So – the blanket statement that ‘vaccines cause ear infections’ doesn’t stand up to scrutiny. What does appear to have happened is that one particular vaccine may be indirectly involved in the emergence of a very nasty ‘superbug’. But it’s widespread mis-use of antibiotics that has actually done the job, not the vaccine itself, though that has opened up a new ecological niche for the superbug to occupy. That suggestion of using bacteriophage against pathogenic bacteria is beginning to sound quite attractive!

meet ben Alison Campbell Aug 29

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Well, I managed to go just over 2 months without a dog…

Meet Ben :-) He’s a 3-month-old miniature poodle – the husband wanted a small (he said, hand-bag sized!), non-shedding female, so we’ve got 2 ticks out of 3! Won’t be going for long walks just yet, but he is so sweet & has a lovely, quiet nature. The cats aren’t too fussed but the rest of us are rapt with our little black fuzzball (even the husband).

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from chickens to dinosaurs? Alison Campbell Aug 26

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In today’s Royal Society news clippings was an item concerning a scientist’s intention to manipulate chickens to get dinosaurs. Intriguing! A quick google search found a number of news items like this one – the researcher concerned believes that by flicking various switches during an embryo chicken’s development, he’ll be able to ‘reproduce the dinosaur anatomy’.

Well! Birds are actually very dinosaur-like in a lot of their anatomy anyway, & in fact that’s part of the evidence supporting the hypothesis that birds evolved from dinosaurs, rather than some other branch of the reptilian family tree. Not just any old dinosaur, either, but almost certainly a maniraptor (the same lineage as the raptors of Jurassic Park. Among the features that maniraptorian dinosaurs & birds have in common are:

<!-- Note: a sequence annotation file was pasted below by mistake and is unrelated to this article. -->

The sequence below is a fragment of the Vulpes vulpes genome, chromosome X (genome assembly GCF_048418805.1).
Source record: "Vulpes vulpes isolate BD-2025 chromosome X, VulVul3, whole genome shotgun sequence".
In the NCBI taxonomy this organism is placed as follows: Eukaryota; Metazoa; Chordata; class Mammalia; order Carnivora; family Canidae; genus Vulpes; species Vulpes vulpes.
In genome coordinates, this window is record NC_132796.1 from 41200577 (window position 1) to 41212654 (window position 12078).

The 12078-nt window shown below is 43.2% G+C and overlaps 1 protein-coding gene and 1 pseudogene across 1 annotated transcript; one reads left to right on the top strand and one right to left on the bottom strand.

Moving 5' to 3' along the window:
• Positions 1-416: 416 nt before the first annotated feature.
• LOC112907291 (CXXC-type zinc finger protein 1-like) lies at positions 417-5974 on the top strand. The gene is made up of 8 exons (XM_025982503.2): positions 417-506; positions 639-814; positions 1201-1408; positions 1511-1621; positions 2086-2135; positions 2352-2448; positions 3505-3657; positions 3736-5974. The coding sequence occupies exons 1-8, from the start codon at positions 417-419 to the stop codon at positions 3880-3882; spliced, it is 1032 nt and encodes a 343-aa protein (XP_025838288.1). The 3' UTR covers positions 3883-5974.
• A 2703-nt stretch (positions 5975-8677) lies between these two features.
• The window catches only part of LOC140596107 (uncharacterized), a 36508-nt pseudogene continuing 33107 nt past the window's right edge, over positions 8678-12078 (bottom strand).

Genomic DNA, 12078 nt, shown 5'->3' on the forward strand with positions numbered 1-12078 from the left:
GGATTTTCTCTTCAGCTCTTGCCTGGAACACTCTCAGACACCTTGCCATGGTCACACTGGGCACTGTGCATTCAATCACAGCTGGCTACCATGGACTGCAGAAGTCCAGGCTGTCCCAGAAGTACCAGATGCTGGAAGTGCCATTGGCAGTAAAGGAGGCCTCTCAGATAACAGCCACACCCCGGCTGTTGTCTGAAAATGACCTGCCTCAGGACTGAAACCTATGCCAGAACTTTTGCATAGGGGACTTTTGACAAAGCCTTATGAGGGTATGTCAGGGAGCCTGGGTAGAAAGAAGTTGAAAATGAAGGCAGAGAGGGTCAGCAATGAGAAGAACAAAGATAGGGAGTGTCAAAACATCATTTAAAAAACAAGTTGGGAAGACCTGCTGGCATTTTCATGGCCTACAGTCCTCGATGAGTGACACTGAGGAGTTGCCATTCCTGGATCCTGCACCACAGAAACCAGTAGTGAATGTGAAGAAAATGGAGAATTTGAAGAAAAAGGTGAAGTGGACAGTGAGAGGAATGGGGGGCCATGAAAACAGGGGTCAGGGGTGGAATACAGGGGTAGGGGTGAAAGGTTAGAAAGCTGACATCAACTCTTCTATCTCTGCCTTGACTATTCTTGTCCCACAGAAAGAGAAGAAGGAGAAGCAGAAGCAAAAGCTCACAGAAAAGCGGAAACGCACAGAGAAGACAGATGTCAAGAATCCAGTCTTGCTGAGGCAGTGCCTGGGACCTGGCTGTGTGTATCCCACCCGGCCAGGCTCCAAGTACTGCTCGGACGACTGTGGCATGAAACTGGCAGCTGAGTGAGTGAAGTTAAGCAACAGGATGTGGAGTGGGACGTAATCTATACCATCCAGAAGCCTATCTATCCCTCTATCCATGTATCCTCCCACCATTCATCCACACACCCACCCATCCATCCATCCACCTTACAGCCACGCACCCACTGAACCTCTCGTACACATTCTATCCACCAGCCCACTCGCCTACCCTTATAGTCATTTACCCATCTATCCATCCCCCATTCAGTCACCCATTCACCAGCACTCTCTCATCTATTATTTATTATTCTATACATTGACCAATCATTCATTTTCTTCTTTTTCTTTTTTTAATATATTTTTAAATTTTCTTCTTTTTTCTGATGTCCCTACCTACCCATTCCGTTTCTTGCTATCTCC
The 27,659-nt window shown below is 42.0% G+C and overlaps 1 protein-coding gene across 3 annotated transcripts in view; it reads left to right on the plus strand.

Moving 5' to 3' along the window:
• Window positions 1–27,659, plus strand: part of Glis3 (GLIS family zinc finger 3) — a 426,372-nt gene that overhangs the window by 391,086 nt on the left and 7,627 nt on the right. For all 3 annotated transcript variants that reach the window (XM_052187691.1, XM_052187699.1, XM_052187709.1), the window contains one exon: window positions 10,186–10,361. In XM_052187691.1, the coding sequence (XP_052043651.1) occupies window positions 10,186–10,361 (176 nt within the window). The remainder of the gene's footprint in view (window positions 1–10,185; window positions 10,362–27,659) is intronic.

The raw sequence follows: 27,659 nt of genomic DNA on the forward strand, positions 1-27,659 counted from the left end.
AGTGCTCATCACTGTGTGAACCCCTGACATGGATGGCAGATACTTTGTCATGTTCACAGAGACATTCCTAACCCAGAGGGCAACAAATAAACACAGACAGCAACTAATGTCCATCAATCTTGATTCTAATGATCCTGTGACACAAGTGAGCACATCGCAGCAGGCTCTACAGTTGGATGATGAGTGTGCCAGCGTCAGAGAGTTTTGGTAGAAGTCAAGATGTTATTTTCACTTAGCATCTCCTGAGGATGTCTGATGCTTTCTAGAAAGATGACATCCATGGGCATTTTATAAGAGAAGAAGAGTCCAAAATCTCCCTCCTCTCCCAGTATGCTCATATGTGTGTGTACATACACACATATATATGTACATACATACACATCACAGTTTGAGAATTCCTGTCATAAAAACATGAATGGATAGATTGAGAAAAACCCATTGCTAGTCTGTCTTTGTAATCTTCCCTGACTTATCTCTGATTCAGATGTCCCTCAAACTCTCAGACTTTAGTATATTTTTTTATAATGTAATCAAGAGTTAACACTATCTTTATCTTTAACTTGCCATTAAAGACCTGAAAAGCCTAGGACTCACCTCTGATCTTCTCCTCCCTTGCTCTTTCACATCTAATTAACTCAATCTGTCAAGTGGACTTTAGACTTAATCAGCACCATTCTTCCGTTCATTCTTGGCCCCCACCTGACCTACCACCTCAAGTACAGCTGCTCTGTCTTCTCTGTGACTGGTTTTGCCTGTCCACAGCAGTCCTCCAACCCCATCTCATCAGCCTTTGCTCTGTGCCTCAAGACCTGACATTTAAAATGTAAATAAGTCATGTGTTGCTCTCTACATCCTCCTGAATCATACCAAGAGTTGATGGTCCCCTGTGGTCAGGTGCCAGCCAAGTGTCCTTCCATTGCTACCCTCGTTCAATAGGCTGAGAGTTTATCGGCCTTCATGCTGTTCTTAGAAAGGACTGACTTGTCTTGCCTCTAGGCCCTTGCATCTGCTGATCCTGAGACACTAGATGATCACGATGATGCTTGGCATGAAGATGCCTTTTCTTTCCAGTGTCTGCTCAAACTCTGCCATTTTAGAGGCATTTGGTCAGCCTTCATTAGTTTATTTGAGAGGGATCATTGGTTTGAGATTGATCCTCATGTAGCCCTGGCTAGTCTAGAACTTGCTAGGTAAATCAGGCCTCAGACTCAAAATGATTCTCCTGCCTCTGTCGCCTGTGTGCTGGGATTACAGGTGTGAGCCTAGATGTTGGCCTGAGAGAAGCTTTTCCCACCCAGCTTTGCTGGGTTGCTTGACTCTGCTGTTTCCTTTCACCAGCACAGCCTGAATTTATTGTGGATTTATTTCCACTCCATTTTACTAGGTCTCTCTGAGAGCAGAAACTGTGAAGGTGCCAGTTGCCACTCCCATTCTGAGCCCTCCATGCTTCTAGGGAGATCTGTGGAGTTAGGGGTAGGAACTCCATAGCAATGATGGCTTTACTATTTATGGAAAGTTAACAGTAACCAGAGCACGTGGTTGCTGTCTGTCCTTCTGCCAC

• an erect posture, with the hinge-like ankle high off the ground & feet positioned under the body
  • a neck with a distinct S-shape to it
  • a flexible wrist that allows the forearms to be tucked up close to the body
  • bones that are both thin-walled & hollow
  • large orbits, which house(d) correspondingly large eyes)
  • collarbones fused into what we know as a ‘wishbone’ (the furcula)
  • and – quite likely – feathers

and like all dinosaurs, birds have what’s known as a ‘diapsid’ skull (this refers to the number of apses, or openings, in the superficial bones of the skull), and an opening in the ‘cup’ of the pelvis where the major pelvic bones come together. In fact, the similarities are so great that at least one Archaeopteryx skeleton was originally classifed as a small theropod dinosaur.

So, while birds have some features in common with all dinosaurs, they most closely resemble one particular lineage, with its own specialised features. Consequently the statement that we can tweak developing chickens to get ‘the’ dinosaur anatomy is a bit misleading (especially because, under all those feathers, we already have some of it!). What we might get is something looking like one of those maniraptors. But dinosaurs were rather disparate in their body form, the the idea of fiddling with a chicken & getting something vaguely resembling a Triceratops or a Diplodocus is a bit to much to swallow.

The other thing I’d want to know is whether, in ‘the’ chicken genome, we actually know which genetic switches do what. This is not a trivial question – as I’ve said before, we are so much more than the sum of the bases in our genetic code. It’s one thing to have the full sequence of bases, & quite another to know which bits do what.

That’s not to say this sort of thing can’t be done. It’s already possible, for example, to grow hen’s teeth – this despite the fact that modern birds are toothless & have been that way for many millions of years. But I suspect we’re a while yet from seeing this happen.

scientific laws Alison Campbell Aug 26

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Sometimes scientific terminology can be quite confusing – everyday words like ‘theory’  & ‘law, for example, mean something different when used in a scientific context. And just what is a law in science, anyway? I’ve just stumbled across a brief excerpt from an interview with Richard Feynman, where he uses some great analogies to answer that question. (Gosh, he must have been a wonderful teacher!)